Note: another reason to keep the revision locally is that the host can lie about what the most recent revision is. If we catch them doing this, we can refuse to ever use them again. The nice thing about this is we can still play fast and loose: yes, the host will be able to fool us if our revision is corrupted, but they doesn't know if our revision is corrupted or not, so their odds of being caught are very high.

Contract files also used to contain the Merkle roots of each sector comprising the contract data, but a later upgrade to the Sia protocol made this unnecessary. The renter now only needs to store a single Merkle root – one covering the entire contract – in order to verify that the host has processed its requests correctly. (This root is stored in the revision.)

For a more technical description of the contract file format, see

Part 3: Capabilities

What do contracts and metafiles have in common? The answer lies not so much in what they are, but rather what they allow you to do. What contracts and metafiles share is that possessing them inherently bestows access rights. If you possess a contract file, you can revise that contract; if you possess a metafile, you can download that file.

The technical term for this is a capability. A capability is “a communicable, unforgeable token of authority.” Contracts and metafiles contain both a reference to an object and a key that permits access to that object – the key is the “unforgeable token of authority.” And both files are communicable: if you send one to your friend, they gain the exact same access rights.

In siad, the contract and siafile formats contain references and keys, just like their us counterparts. But crucially, these files are not communicable. If you send a siad contract to a friend, they will not be able to load it into their own siad; the system was simply not designed to accommodate this sort of operation. Likewise with siafiles, although siad plans to support some form of filesharing soon.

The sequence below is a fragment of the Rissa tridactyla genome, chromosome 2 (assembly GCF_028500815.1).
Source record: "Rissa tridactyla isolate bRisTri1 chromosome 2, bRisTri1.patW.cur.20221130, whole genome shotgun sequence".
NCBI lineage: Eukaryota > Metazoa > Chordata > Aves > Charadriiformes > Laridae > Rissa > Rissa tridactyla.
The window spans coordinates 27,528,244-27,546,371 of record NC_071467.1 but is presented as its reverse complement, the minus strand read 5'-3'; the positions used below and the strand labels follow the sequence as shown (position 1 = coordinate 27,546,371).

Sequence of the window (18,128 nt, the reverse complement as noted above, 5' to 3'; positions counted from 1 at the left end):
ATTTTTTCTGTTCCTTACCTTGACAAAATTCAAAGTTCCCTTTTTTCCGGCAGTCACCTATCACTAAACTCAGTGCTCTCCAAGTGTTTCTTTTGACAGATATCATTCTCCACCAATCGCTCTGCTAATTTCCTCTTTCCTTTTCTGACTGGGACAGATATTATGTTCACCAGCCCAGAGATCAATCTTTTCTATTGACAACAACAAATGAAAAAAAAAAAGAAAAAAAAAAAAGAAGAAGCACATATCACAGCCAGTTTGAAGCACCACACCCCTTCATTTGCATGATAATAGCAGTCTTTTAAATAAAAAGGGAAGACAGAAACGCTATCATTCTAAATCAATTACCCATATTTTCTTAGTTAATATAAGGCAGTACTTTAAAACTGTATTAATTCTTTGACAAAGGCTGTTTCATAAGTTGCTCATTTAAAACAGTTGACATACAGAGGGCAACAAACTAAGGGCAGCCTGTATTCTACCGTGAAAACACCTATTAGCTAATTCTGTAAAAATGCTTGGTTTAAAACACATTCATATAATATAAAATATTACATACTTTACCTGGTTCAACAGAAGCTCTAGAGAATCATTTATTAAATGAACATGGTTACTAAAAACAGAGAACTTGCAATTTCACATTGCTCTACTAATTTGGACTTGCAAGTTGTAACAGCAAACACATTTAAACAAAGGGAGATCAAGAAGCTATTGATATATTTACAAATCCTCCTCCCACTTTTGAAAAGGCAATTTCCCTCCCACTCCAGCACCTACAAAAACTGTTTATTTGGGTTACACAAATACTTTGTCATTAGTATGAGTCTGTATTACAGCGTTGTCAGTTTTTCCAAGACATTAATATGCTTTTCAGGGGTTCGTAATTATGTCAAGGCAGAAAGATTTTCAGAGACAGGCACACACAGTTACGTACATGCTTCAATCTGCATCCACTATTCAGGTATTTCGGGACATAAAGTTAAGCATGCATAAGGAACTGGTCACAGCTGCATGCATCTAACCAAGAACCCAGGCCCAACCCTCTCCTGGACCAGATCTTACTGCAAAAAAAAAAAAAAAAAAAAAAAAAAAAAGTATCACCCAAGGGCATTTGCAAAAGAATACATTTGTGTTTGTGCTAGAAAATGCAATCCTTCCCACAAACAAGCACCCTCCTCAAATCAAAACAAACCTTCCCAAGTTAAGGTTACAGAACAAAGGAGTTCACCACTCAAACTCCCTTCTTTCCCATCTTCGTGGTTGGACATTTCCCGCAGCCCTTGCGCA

By contrast, us encourages treating these files as first-class citizens. When you finish uploading a file with user, it doesn’t just print “done”, it directly returns a capability, in the form of a metafile. What you do with that metafile is up to you; you can stick it in a folder, rename it, delete it, compress it, rsync it to a backup server, whatever. The important thing is that it’s sitting out in the open for you to manipulate, and you manipulate it directly via the filesystem instead of through a custom API.

A great example of this is how user manages “enabled” and “disabled” contracts: to enable a contract, just create a symlink to it in the appropriate directory. To disable the contract, just delete the symlink. (This should sound familiar to anyone who has used nginx.) This sort of functionality could have been accomplished with an “enabled” list in a config file, or by adding a bool to the contract format, but punting it to the filesystem gives us this feature for free, and with semantics the user is already familiar with.

Of course, there are downsides to shoving these files in the user’s face. Managing contracts is hard work; you need to pick your hosts carefully and make sure you renew on time. These tasks are best handled by a sophisticated program, not a human. That’s why siad abstracts your contracts into an “allowance,” so that you can focus on the high-level goals: how much to spend, and over what period. Same with files: by ceding control of your files to siad, you allow it to automatically repair them when hosts go offline. user, on the other hand, forces you to make all of these decisions explicitly, which is both empowering and overwhelming. The good news is that you can write your own siad! That is, you can write programs in any language that automatically manage your contracts and files. For example, you could set up a cron job that automatically renews your contracts, or a Python script that regularly scans your hosts and sorts them by latency/throughput/price. So in the long term, I don’t expect many people to invoke user directly. Instead, they’ll build more sophisticated systems on top of user (or us) that are tailored to their specific needs.


We examined some of the design decisions of metafiles and contract files, and saw how they operate as capabilities within the us system. We also saw how user takes a “Unix philosophy” approach to contract and metafile management by encouraging the user to manipulate these files directly.